How can you take care of yourself? Learn about postpartum mood changes and check in with yourself. Ideally during postpartum and pediatric checkups, you will spend some time focusing on your health as a new mom. If not, find friends, family members or a mental health professional who will check in with you. If you’re not feeling like yourself, tell someone. Remember, it’s essential to put on your own oxygen mask first. 

Becoming a Mother

What kind of mother will you be? Becoming a mother is an ongoing process. Each stage of  pregnancy and parenting provides an opportunity to examine your life, your childhood, your relationships, and your hopes or fears around this major life transition.

Maternal identity is fluid and evolves over time. Many moms note that their new identity becomes more grounded as they feel more secure as a mother caring for a baby or young toddler. Here are some questions to consider on your journey to motherhood:

  • Who will my baby be?
  • What are my fantasies or fears around the imagined baby?
  • How will I change as I become a mother?
  • What are my hopes around becoming a mother?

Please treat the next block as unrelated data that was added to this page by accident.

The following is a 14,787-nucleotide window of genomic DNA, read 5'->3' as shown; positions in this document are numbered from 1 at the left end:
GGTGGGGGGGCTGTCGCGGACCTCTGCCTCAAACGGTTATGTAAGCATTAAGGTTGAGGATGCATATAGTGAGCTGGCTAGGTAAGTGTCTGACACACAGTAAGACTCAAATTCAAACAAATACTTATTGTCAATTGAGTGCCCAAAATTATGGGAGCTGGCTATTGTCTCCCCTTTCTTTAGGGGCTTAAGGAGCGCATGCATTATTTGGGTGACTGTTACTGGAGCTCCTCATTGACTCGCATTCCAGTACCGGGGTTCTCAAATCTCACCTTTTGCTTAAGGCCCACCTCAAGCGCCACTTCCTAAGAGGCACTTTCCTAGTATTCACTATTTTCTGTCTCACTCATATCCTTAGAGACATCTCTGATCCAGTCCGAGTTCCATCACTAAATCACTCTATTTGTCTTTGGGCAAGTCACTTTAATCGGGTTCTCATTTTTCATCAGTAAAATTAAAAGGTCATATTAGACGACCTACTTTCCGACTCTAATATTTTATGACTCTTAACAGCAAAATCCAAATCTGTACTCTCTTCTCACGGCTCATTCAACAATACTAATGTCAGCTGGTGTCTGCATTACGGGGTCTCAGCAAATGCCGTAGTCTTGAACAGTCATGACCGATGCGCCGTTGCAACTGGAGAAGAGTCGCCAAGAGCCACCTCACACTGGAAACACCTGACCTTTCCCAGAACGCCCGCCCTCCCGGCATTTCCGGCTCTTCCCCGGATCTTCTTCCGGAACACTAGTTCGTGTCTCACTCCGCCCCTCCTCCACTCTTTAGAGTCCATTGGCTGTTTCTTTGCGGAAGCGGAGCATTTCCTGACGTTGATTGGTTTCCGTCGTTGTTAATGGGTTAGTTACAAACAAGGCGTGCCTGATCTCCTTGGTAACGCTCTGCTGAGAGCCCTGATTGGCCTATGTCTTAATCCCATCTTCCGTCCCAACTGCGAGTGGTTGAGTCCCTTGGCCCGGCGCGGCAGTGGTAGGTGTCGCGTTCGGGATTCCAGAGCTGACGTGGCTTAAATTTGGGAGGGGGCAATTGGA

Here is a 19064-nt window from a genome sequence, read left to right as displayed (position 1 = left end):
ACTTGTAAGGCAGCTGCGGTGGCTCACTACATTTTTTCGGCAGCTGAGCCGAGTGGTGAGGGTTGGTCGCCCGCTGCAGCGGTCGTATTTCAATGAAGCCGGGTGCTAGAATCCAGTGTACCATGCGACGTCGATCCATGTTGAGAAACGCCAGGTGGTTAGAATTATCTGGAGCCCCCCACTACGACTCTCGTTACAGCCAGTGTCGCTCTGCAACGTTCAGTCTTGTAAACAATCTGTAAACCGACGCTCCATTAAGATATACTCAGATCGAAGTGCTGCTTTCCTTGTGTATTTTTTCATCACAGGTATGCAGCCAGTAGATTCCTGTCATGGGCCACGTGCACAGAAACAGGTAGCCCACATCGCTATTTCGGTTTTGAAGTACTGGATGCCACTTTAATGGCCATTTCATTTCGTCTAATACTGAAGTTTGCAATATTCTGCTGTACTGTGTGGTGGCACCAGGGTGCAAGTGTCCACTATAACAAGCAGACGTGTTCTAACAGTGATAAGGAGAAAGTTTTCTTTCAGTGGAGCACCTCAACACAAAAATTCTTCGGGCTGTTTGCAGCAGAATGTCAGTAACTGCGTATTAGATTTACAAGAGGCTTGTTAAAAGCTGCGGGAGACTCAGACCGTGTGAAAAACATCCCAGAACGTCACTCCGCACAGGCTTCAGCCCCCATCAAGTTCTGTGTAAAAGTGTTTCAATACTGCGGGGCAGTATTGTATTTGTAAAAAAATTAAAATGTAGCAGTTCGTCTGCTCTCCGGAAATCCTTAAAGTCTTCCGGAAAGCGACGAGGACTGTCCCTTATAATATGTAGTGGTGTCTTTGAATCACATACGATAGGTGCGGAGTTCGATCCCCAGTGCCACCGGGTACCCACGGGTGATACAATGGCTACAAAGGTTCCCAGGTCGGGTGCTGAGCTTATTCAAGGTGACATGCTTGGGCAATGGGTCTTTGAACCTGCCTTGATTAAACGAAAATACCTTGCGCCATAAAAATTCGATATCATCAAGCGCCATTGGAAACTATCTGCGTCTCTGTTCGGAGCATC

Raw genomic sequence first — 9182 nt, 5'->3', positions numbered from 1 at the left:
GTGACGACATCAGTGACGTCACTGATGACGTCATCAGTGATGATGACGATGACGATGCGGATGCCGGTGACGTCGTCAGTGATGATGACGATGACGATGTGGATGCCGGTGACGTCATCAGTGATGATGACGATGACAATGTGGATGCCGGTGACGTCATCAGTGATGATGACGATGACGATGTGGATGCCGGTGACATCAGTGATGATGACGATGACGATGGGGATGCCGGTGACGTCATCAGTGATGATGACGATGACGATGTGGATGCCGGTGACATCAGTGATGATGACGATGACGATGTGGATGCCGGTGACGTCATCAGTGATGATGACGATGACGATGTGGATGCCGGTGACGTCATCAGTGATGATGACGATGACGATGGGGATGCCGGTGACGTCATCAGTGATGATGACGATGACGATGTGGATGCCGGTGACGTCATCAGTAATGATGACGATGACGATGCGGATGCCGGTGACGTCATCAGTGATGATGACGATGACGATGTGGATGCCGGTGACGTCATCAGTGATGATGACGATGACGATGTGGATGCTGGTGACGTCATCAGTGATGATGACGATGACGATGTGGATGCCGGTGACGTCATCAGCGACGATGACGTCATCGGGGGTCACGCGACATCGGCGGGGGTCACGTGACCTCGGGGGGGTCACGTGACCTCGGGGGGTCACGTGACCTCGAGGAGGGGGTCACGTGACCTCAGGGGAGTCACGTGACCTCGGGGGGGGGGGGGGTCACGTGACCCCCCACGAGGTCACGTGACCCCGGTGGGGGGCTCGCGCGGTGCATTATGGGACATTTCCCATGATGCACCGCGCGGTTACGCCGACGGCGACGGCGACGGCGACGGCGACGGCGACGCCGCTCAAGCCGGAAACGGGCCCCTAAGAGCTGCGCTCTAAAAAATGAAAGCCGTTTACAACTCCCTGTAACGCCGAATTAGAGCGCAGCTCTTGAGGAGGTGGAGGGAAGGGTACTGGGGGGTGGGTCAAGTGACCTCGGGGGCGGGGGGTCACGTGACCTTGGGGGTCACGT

• How will my day to day life change as I become a mother?
  • What scares me about becoming a mother?
  • How will my relationship with my partner change?
  • What parts of my own mothering do I appreciate from my childhood?
  • What do I want to leave behind from the way I was parented?
  • How will my identity shift as I move from a daughter role to being a mother myself?
  • How will I reconcile my career identity changes?
  • How do I feel about the physical changes to my body?
  • Who can I turn to for support through all of these changes?

It can be helpful to explore your thoughts and feelings around pregnancy, postpartum and becoming a mother. Make space to consider these changes through journaling, talking it out with your partner or a friend, or meeting with a mental health professional who specializes in perinatal and postpartum health.